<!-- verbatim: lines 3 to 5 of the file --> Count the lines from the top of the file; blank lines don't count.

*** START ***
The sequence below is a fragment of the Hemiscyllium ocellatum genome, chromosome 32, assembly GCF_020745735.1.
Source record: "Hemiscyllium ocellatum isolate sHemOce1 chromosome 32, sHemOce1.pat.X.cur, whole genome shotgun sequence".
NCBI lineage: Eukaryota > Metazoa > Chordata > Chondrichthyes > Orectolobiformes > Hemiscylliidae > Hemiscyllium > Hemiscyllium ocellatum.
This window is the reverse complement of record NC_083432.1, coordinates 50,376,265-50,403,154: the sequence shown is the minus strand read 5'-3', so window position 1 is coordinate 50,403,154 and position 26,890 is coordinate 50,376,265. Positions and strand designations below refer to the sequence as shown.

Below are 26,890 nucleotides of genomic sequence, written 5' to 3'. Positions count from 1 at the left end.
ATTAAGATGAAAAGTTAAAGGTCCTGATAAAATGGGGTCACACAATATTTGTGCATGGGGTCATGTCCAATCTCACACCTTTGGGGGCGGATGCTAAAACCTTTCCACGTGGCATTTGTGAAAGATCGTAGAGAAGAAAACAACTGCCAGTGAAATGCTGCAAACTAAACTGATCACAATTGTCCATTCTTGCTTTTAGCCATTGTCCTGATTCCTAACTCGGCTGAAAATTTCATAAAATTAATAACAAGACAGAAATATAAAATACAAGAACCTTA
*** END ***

NCBI lineage: Eukaryota > Metazoa > Chordata > Chondrichthyes > Orectolobiformes > Hemiscylliidae > Hemiscyllium > Hemiscyllium ocellatum.
This window is the reverse complement of record NC_083432.1, coordinates 50,376,265-50,403,154: the sequence shown is the minus strand read 5'-3', so window position 1 is coordinate 50,403,154 and position 26,890 is coordinate 50,376,265. Positions and strand designations below refer to the sequence as shown.

Below are 26,890 nucleotides of genomic sequence, written 5' to 3'. Positions count from 1 at the left end.